A bit of explanation on “Green” or Ethical Investments
When you invest money, your money will be used temporarily by someone else – such as a company or a government, to fund their activities. But what if some of these activities clash with your personal values, or those of your own business?
For instance, if you had a relative who gambled the family jewels and inheritance away, you probably wouldn’t want anything to do with gambling or a particular organisation may find itself embarrassed by the investment choices that have been made- for example a terminal disease charity having funds in carcinogenic practices such as Tobacco. That is not in good taste, and would I’m sure lose that charity a lot of money.
When you invest-it’s very difficult to tell where the funds are coming from and what they are funding, but you have a much better chance of being able to tell, if you invest in Ethical funds.
What is an “Ethical” Investment
The term ‘ethical investing’ in my opinion covers a very wide range of types of investment. Overall, it just means that as well as growing your money to beat inflation and receive good returns (hopefully!) you also want your money to be used for “good” in the world. Who wouldn’t, if those returns were as good as those that traditional investments gave?
For example, one ethical investor might simply aim to avoid putting their money in industries known to cause harm, such as tobacco, armaments or gambling. A more rigorous ethical investor may look to invest in companies with particularly high standards with regard to the environment, society and how they are run. These standards are known as Environmental, Social and Governance (ESG) criteria, and are often used by socially conscious investors to screen their investments.
Traditional investments are not “bad” investments just because Ethical ones invest in “good”-it just means that sometimes, those traditional investments may not fit in with an Investors “ethics” or “ethos”, and that Ethical Investment is preferred because of that.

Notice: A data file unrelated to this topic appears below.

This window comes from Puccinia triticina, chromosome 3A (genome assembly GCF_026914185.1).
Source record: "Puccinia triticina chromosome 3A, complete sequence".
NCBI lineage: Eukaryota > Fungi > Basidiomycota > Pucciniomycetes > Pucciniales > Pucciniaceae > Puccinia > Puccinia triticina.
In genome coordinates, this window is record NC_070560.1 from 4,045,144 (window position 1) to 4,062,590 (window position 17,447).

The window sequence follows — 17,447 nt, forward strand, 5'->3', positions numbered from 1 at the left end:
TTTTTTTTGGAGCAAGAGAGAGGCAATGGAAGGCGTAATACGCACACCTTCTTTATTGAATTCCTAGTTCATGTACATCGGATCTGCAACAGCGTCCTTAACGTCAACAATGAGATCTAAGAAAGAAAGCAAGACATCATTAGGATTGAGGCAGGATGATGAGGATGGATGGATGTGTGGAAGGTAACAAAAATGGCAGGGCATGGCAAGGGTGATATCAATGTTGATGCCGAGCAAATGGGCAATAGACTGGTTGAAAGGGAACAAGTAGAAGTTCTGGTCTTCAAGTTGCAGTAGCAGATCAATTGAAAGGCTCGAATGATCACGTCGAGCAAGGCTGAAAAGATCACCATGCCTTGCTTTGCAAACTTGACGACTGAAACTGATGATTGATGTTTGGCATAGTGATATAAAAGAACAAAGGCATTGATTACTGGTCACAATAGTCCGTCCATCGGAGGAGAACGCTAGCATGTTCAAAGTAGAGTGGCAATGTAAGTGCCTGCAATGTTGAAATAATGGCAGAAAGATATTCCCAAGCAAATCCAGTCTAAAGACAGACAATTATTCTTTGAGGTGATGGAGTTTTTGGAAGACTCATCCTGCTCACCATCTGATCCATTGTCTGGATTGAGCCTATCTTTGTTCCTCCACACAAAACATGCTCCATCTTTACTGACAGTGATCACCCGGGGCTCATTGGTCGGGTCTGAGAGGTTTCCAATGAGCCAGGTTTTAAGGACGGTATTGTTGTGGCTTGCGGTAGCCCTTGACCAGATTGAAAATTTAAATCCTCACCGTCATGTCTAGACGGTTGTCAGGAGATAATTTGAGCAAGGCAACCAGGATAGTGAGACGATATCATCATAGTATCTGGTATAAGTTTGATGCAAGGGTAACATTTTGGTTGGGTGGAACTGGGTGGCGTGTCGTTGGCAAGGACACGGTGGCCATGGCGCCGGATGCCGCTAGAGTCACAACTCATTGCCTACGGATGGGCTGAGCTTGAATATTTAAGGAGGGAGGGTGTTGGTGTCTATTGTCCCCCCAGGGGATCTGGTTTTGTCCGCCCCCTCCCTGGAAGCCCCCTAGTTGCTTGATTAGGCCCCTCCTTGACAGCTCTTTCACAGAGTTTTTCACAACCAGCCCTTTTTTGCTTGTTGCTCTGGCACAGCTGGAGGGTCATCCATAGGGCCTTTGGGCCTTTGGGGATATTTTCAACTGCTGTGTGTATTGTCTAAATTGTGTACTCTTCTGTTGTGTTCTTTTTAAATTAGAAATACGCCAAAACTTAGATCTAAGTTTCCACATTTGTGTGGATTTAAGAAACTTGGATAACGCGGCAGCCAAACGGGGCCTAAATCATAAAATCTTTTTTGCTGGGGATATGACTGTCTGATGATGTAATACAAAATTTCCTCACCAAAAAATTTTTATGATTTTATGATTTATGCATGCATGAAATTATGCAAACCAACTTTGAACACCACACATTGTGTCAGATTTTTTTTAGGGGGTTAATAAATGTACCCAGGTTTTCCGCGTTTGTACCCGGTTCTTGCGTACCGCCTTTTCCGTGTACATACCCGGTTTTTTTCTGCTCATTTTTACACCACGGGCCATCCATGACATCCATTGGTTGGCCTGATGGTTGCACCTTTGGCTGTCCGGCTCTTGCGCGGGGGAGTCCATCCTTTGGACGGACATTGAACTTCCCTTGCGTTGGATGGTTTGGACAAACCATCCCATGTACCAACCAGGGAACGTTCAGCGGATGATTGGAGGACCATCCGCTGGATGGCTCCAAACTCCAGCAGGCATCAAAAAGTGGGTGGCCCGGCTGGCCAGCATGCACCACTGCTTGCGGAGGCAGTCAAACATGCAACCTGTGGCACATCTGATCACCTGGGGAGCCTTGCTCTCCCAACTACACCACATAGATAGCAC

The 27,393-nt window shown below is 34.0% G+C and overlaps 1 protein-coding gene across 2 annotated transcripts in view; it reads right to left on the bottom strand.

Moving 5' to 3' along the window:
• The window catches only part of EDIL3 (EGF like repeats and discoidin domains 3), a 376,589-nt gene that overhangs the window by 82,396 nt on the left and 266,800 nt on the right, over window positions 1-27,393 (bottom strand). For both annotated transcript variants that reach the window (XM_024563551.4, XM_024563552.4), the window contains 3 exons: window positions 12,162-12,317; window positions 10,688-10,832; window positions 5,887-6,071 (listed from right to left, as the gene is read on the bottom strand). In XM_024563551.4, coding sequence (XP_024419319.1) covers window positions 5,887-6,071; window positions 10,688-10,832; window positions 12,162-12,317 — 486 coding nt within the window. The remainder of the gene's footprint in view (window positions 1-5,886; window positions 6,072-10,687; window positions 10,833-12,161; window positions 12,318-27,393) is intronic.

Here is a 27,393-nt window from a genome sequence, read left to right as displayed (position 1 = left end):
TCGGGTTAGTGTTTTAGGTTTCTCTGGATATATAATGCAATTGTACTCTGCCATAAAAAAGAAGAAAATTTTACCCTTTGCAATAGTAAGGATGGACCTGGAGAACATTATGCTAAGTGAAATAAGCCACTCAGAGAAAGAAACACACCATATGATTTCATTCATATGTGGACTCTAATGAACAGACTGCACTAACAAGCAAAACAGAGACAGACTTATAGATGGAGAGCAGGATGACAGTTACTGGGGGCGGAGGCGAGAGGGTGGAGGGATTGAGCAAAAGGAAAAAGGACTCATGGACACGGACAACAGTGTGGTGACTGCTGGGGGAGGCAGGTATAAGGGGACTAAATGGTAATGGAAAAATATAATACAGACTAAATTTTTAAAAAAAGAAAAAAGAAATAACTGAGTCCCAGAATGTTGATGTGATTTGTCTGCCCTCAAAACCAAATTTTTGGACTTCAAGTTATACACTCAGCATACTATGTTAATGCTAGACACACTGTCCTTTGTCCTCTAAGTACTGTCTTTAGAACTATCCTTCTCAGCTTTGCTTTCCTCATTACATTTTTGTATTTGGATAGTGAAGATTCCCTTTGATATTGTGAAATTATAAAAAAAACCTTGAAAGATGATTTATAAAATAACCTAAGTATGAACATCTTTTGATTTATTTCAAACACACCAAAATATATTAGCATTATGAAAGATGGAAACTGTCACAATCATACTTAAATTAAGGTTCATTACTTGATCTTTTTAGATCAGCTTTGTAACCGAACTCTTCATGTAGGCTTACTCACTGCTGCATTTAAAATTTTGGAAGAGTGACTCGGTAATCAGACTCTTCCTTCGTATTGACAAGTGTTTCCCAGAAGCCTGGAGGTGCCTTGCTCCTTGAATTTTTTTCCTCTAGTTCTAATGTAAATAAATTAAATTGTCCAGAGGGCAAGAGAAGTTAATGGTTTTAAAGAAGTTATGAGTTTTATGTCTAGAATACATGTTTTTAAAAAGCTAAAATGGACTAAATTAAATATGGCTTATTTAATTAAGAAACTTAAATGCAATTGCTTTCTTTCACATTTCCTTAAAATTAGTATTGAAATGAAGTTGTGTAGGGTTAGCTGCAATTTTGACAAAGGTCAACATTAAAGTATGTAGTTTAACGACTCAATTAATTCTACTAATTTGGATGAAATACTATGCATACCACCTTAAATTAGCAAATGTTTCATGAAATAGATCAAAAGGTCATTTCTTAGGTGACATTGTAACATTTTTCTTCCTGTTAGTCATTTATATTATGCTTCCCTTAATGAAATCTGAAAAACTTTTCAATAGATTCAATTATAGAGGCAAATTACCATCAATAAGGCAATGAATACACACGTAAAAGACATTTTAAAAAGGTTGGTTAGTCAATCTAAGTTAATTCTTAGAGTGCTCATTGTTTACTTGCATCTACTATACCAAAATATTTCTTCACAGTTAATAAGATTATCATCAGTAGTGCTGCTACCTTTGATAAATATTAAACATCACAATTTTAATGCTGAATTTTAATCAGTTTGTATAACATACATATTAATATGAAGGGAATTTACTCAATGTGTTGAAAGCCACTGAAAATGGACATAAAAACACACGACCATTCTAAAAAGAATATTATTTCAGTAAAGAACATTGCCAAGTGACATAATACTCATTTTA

What is “ESG” Investing
ESG stands for ‘environmental, social and corporate governance’. These are generally thought of to be the three main factors when looking at the sustainability and impact of a business or another organisation.
Environmental factors look at the organisations carbon footprint, its contribution to other forms of pollution, its sustainability (renewability) and other impacts it may have on the environment. Ethical investors typically look for activities in these businesses that offset these effects.
Social factors include the diversity of the business workforce, how inclusive it behaves, how it actually fulfils its responsibilities towards its consumers, and its working policies relating to them.
Governance is directly shown through how a company is run, its overall structure, and the way in which all employees are treated, especially comparing the Management to the actual worker bees. Is the treatment of EVERYONE standardised and fair...?
Are there different strengths of Ethical?
How strict do you want to be? If you are content just to avoid certain types of industries or business practices, then Socially Responsible Investing (SRI) may be enough for you. SRI funds set broad criteria when constructing a portfolio, to screen out less ethical companies. However, SRI funds tend to focus on ‘best in class’ companies rather avoiding whole industries, so may include (for example) oil companies that show more responsibility than their competitors. Such funds are sometimes described as ‘light green’.
If you want to go a little stricter, then you may want to look at fully ethical funds. These will hand-pick companies to invest in based on their strong ESG criteria and will exclude any that don’t meet its standards. Such funds may be described as ‘dark green’ or “medium green”.